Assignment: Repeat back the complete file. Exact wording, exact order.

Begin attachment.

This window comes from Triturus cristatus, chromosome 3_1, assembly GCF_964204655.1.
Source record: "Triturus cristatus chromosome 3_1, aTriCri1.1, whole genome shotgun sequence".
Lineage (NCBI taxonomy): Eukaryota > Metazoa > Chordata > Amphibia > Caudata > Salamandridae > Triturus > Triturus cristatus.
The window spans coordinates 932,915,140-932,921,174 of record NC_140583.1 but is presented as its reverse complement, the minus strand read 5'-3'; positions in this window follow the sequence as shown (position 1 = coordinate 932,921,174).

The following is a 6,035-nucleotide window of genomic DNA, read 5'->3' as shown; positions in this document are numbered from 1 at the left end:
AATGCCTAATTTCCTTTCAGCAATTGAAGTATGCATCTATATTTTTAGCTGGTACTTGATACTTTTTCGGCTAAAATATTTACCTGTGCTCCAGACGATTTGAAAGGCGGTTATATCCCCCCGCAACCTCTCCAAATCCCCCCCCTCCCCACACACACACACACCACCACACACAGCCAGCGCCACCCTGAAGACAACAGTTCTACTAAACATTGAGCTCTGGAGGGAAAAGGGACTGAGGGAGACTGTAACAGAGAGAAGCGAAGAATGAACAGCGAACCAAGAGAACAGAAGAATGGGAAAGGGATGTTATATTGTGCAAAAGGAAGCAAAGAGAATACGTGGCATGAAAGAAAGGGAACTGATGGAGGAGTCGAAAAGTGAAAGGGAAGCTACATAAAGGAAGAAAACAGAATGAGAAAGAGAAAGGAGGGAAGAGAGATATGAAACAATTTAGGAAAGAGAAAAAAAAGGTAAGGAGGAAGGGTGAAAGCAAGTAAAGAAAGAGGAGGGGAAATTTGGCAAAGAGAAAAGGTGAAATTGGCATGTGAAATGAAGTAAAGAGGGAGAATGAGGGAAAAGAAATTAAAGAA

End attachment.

This window comes from Triturus cristatus, chromosome 3_1, assembly GCF_964204655.1.
Source record: "Triturus cristatus chromosome 3_1, aTriCri1.1, whole genome shotgun sequence".
Lineage (NCBI taxonomy): Eukaryota > Metazoa > Chordata > Amphibia > Caudata > Salamandridae > Triturus > Triturus cristatus.
The window spans coordinates 932,915,140-932,921,174 of record NC_140583.1 but is presented as its reverse complement, the minus strand read 5'-3'; positions in this window follow the sequence as shown (position 1 = coordinate 932,921,174).

The following is a 6,035-nucleotide window of genomic DNA, read 5'->3' as shown; positions in this document are numbered from 1 at the left end:
AATGCCTAATTTCCTTTCAGCAATTGAAGTATGCATCTATATTTTTAGCTGGTACTTGATACTTTTTCGGCTAAAATATTTACCTGTGCTCCAGACGATTTGAAAGGCGGTTATATCCCCCCGCAACCTCTCCAAATCCCCCCCCTCCCCACACACACACACACCACCACACACAGCCAGCGCCACCCTGAAGACAACAGTTCTACTAAACATTGAGCTCTGGAGGGAAAAGGGACTGAGGGAGACTGTAACAGAGAGAAGCGAAGAATGAACAGCGAACCAAGAGAACAGAAGAATGGGAAAGGGATGTTATATTGTGCAAAAGGAAGCAAAGAGAATACGTGGCATGAAAGAAAGGGAACTGATGGAGGAGTCGAAAAGTGAAAGGGAAGCTACATAAAGGAAGAAAACAGAATGAGAAAGAGAAAGGAGGGAAGAGAGATATGAAACAATTTAGGAAAGAGAAAAAAAAGGTAAGGAGGAAGGGTGAAAGCAAGTAAAGAAAGAGGAGGGGAAATTTGGCAAAGAGAAAAGGTGAAATTGGCATGTGAAATGAAGTAAAGAGGGAGAATGAGGGAAAAGAAATTAAAGAA